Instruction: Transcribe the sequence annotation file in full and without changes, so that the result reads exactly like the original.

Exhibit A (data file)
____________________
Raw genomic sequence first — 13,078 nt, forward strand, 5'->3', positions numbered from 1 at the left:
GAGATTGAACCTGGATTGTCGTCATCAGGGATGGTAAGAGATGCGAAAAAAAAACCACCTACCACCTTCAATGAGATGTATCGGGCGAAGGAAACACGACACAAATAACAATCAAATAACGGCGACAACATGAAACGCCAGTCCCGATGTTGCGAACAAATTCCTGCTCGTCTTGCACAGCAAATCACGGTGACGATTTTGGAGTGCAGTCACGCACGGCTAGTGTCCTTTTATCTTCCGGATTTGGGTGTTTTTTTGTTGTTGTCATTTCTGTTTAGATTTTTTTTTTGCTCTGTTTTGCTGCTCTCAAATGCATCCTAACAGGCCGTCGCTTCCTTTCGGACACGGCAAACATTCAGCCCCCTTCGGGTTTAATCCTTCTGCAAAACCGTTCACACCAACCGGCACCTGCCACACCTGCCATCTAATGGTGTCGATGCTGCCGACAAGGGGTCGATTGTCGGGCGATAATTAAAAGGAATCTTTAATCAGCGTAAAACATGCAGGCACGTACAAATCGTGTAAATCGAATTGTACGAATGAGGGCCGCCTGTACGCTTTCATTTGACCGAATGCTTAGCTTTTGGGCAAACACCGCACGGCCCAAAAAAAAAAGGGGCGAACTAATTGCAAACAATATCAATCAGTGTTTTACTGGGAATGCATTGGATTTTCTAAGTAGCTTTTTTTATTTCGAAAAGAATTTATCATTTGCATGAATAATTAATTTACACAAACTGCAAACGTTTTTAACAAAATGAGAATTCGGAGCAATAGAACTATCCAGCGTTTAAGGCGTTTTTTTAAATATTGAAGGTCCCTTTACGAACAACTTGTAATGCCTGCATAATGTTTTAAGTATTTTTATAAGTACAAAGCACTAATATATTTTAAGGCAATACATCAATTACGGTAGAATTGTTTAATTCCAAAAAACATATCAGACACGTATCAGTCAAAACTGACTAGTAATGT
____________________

Raw genomic sequence first — 13,078 nt, forward strand, 5'->3', positions numbered from 1 at the left:
GAGATTGAACCTGGATTGTCGTCATCAGGGATGGTAAGAGATGCGAAAAAAAAACCACCTACCACCTTCAATGAGATGTATCGGGCGAAGGAAACACGACACAAATAACAATCAAATAACGGCGACAACATGAAACGCCAGTCCCGATGTTGCGAACAAATTCCTGCTCGTCTTGCACAGCAAATCACGGTGACGATTTTGGAGTGCAGTCACGCACGGCTAGTGTCCTTTTATCTTCCGGATTTGGGTGTTTTTTTGTTGTTGTCATTTCTGTTTAGATTTTTTTTTTGCTCTGTTTTGCTGCTCTCAAATGCATCCTAACAGGCCGTCGCTTCCTTTCGGACACGGCAAACATTCAGCCCCCTTCGGGTTTAATCCTTCTGCAAAACCGTTCACACCAACCGGCACCTGCCACACCTGCCATCTAATGGTGTCGATGCTGCCGACAAGGGGTCGATTGTCGGGCGATAATTAAAAGGAATCTTTAATCAGCGTAAAACATGCAGGCACGTACAAATCGTGTAAATCGAATTGTACGAATGAGGGCCGCCTGTACGCTTTCATTTGACCGAATGCTTAGCTTTTGGGCAAACACCGCACGGCCCAAAAAAAAAAGGGGCGAACTAATTGCAAACAATATCAATCAGTGTTTTACTGGGAATGCATTGGATTTTCTAAGTAGCTTTTTTTATTTCGAAAAGAATTTATCATTTGCATGAATAATTAATTTACACAAACTGCAAACGTTTTTAACAAAATGAGAATTCGGAGCAATAGAACTATCCAGCGTTTAAGGCGTTTTTTTAAATATTGAAGGTCCCTTTACGAACAACTTGTAATGCCTGCATAATGTTTTAAGTATTTTTATAAGTACAAAGCACTAATATATTTTAAGGCAATACATCAATTACGGTAGAATTGTTTAATTCCAAAAAACATATCAGACACGTATCAGTCAAAACTGACTAGTAATGT